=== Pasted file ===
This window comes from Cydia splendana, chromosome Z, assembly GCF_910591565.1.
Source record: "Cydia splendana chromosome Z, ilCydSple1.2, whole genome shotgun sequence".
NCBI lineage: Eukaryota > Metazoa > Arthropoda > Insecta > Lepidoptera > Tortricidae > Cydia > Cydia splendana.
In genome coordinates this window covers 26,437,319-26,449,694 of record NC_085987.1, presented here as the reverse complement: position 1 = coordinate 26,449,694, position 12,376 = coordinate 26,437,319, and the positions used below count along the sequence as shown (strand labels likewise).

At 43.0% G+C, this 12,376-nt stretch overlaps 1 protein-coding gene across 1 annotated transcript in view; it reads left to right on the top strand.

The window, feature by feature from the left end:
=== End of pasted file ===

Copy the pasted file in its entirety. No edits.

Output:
This window comes from Cydia splendana, chromosome Z, assembly GCF_910591565.1.
Source record: "Cydia splendana chromosome Z, ilCydSple1.2, whole genome shotgun sequence".
NCBI lineage: Eukaryota > Metazoa > Arthropoda > Insecta > Lepidoptera > Tortricidae > Cydia > Cydia splendana.
In genome coordinates this window covers 26,437,319-26,449,694 of record NC_085987.1, presented here as the reverse complement: position 1 = coordinate 26,449,694, position 12,376 = coordinate 26,437,319, and the positions used below count along the sequence as shown (strand labels likewise).

At 43.0% G+C, this 12,376-nt stretch overlaps 1 protein-coding gene across 1 annotated transcript in view; it reads left to right on the top strand.

The window, feature by feature from the left end: